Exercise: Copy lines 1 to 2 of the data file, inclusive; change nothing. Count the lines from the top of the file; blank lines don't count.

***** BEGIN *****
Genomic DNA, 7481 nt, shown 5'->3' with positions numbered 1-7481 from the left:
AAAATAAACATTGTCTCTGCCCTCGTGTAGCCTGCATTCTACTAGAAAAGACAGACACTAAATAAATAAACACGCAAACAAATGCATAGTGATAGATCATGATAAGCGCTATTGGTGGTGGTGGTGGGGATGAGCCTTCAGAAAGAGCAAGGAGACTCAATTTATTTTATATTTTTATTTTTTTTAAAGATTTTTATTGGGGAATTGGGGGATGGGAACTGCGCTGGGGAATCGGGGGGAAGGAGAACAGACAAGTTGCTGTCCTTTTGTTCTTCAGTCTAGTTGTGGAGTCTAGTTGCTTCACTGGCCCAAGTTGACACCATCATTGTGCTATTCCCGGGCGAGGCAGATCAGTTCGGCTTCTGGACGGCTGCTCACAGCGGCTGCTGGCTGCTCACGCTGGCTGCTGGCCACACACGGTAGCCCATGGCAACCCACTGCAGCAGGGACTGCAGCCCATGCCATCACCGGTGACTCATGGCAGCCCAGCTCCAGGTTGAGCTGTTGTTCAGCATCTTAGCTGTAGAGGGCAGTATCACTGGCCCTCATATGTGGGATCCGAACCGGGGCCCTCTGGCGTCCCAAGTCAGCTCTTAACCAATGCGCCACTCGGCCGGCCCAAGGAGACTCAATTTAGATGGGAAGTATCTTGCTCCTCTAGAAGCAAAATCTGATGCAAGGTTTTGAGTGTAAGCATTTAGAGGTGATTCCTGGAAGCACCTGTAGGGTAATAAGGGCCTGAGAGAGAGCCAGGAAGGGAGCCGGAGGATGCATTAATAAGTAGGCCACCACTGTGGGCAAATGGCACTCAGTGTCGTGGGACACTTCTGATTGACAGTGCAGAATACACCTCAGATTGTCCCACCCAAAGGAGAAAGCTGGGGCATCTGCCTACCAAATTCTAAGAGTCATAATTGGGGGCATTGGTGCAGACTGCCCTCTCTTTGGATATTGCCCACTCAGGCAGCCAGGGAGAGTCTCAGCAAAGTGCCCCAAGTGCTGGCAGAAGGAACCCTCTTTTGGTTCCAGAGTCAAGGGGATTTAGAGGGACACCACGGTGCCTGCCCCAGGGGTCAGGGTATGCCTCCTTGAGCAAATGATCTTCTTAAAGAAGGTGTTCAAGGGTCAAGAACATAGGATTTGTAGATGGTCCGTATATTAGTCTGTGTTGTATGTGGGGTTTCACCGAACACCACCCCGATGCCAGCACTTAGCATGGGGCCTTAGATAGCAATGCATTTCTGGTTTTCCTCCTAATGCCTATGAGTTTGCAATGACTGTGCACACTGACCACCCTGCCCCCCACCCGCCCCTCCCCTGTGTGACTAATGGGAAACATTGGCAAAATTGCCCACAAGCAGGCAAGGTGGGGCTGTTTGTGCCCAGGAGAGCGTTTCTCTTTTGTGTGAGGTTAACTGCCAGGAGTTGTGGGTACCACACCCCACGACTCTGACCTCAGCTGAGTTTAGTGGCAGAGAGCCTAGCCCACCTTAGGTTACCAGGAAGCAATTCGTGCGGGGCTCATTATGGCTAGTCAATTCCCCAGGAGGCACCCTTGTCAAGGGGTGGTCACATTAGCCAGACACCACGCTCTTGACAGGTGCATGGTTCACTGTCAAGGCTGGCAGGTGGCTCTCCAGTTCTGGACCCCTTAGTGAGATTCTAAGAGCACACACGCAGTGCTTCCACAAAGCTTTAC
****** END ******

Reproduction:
Genomic DNA, 7481 nt, shown 5'->3' with positions numbered 1-7481 from the left:
AAAATAAACATTGTCTCTGCCCTCGTGTAGCCTGCATTCTACTAGAAAAGACAGACACTAAATAAATAAACACGCAAACAAATGCATAGTGATAGATCATGATAAGCGCTATTGGTGGTGGTGGTGGGGATGAGCCTTCAGAAAGAGCAAGGAGACTCAATTTATTTTATATTTTTATTTTTTTTAAAGATTTTTATTGGGGAATTGGGGGATGGGAACTGCGCTGGGGAATCGGGGGGAAGGAGAACAGACAAGTTGCTGTCCTTTTGTTCTTCAGTCTAGTTGTGGAGTCTAGTTGCTTCACTGGCCCAAGTTGACACCATCATTGTGCTATTCCCGGGCGAGGCAGATCAGTTCGGCTTCTGGACGGCTGCTCACAGCGGCTGCTGGCTGCTCACGCTGGCTGCTGGCCACACACGGTAGCCCATGGCAACCCACTGCAGCAGGGACTGCAGCCCATGCCATCACCGGTGACTCATGGCAGCCCAGCTCCAGGTTGAGCTGTTGTTCAGCATCTTAGCTGTAGAGGGCAGTATCACTGGCCCTCATATGTGGGATCCGAACCGGGGCCCTCTGGCGTCCCAAGTCAGCTCTTAACCAATGCGCCACTCGGCCGGCCCAAGGAGACTCAATTTAGATGGGAAGTATCTTGCTCCTCTAGAAGCAAAATCTGATGCAAGGTTTTGAGTGTAAGCATTTAGAGGTGATTCCTGGAAGCACCTGTAGGGTAATAAGGGCCTGAGAGAGAGCCAGGAAGGGAGCCGGAGGATGCATTAATAAGTAGGCCACCACTGTGGGCAAATGGCACTCAGTGTCGTGGGACACTTCTGATTGACAGTGCAGAATACACCTCAGATTGTCCCACCCAAAGGAGAAAGCTGGGGCATCTGCCTACCAAATTCTAAGAGTCATAATTGGGGGCATTGGTGCAGACTGCCCTCTCTTTGGATATTGCCCACTCAGGCAGCCAGGGAGAGTCTCAGCAAAGTGCCCCAAGTGCTGGCAGAAGGAACCCTCTTTTGGTTCCAGAGTCAAGGGGATTTAGAGGGACACCACGGTGCCTGCCCCAGGGGTCAGGGTATGCCTCCTTGAGCAAATGATCTTCTTAAAGAAGGTGTTCAAGGGTCAAGAACATAGGATTTGTAGATGGTCCGTATATTAGTCTGTGTTGTATGTGGGGTTTCACCGAACACCACCCCGATGCCAGCACTTAGCATGGGGCCTTAGATAGCAATGCATTTCTGGTTTTCCTCCTAATGCCTATGAGTTTGCAATGACTGTGCACACTGACCACCCTGCCCCCCACCCGCCCCTCCCCTGTGTGACTAATGGGAAACATTGGCAAAATTGCCCACAAGCAGGCAAGGTGGGGCTGTTTGTGCCCAGGAGAGCGTTTCTCTTTTGTGTGAGGTTAACTGCCAGGAGTTGTGGGTACCACACCCCACGACTCTGACCTCAGCTGAGTTTAGTGGCAGAGAGCCTAGCCCACCTTAGGTTACCAGGAAGCAATTCGTGCGGGGCTCATTATGGCTAGTCAATTCCCCAGGAGGCACCCTTGTCAAGGGGTGGTCACATTAGCCAGACACCACGCTCTTGACAGGTGCATGGTTCACTGTCAAGGCTGGCAGGTGGCTCTCCAGTTCTGGACCCCTTAGTGAGATTCTAAGAGCACACACGCAGTGCTTCCACAAAGCTTTAC